Monday, 29 September 2008

Intellectual Augmentation

(image by twenty questions)

I've started back at University this week and now find myself doing a semester of my MsC. in e-learning entitled 'How people learn in an online environment'. This is some 'thinking out loud' about a position paper written by my tutor which touches on a number of issues to do with cognition and learning...

I'm fascinated by the issue of "Intellectual Augmentation". As some of you will have heard me mention, I work for the Police Forces of the UK. It's arguable that 21st century policing will be about information management - which is more than just learning about the job. It's about learning how to manage information about the job.

Recently I was half-way through reading a blog on something related to work and stopped to just tag it in Delicious. I don't know why, but for once I asked myself what the actual likelihood of me going back to read this was? Minimal, I decided. And if that were so, then why am I doing this? Why not keep reading? Why stop?

Is delicious making me dumber? Is it making me lazier? Or do I actually have to hold every exact reference, citation and date in my head?

Why can't delicious just hold that information for me, freeing up valuable 'RAM' in my head to concentrate on the bigger picture? Whatever that is.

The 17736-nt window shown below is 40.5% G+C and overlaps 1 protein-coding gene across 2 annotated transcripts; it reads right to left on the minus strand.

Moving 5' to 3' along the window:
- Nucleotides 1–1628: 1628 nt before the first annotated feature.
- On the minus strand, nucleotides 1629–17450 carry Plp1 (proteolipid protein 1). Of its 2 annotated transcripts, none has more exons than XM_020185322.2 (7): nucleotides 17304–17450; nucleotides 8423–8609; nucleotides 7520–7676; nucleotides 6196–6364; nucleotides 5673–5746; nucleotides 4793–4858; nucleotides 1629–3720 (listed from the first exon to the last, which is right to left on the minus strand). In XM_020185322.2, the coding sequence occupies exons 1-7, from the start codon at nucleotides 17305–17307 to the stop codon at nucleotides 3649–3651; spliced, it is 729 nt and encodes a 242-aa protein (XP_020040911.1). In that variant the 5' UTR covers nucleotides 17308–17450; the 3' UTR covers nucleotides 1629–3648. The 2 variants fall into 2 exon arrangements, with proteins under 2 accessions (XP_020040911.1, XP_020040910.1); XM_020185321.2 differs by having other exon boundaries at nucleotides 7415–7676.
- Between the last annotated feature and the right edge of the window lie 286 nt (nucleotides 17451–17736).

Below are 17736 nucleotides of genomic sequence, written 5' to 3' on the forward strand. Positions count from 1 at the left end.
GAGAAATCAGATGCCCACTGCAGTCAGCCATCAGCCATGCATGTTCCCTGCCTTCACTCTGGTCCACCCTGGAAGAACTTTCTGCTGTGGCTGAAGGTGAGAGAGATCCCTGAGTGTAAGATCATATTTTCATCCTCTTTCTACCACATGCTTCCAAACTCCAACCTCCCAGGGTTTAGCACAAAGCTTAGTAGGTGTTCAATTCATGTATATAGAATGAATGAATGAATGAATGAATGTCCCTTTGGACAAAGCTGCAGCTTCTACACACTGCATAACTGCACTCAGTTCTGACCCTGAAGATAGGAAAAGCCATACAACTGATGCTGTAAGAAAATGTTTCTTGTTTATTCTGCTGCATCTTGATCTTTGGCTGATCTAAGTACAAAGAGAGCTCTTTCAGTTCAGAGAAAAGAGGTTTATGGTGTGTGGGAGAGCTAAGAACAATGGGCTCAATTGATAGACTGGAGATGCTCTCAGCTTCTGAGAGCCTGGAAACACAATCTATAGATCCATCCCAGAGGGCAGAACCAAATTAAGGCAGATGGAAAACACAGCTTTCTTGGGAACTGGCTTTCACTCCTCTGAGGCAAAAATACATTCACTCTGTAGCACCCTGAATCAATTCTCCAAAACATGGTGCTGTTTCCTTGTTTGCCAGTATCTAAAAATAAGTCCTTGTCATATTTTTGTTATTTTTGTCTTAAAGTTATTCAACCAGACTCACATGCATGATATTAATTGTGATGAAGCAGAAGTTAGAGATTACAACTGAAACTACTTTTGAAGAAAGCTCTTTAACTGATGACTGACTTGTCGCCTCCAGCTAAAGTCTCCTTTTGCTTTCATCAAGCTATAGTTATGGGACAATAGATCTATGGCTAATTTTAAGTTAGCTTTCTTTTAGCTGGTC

It's an interesting set of questions and one which relates back to the Task-Artefact question - observing how social bookmarking facilities change our relationship with the information that we manage and acquire, perhaps driving us towards a relationship with learning which is now mediated by machine (the semantic tagging behind delicious and diigo etc.) and which assumes that we have a different, more surface-like relationship with a field of learning and it's constituent parts which we no longer hold in our own memories but only have a loose connection with via an external database of content and semantically linked objects.

Doesn't this raise some very fundamental questions about how we define learning? Does this change how we need to examine and assess people? Does it change what we mean by mastery of a subject? Is mastery no longer the ability to recite wholesale facts and figures but rather the abiliity to categorise that subject's constituent parts - and to assimilate new objects into that field?

Is 'learning' becoming a question of ability to manage information and categorise it for later access from an external aid? And if so, where do we draw the line in what we hold inside and outside of ourselves?

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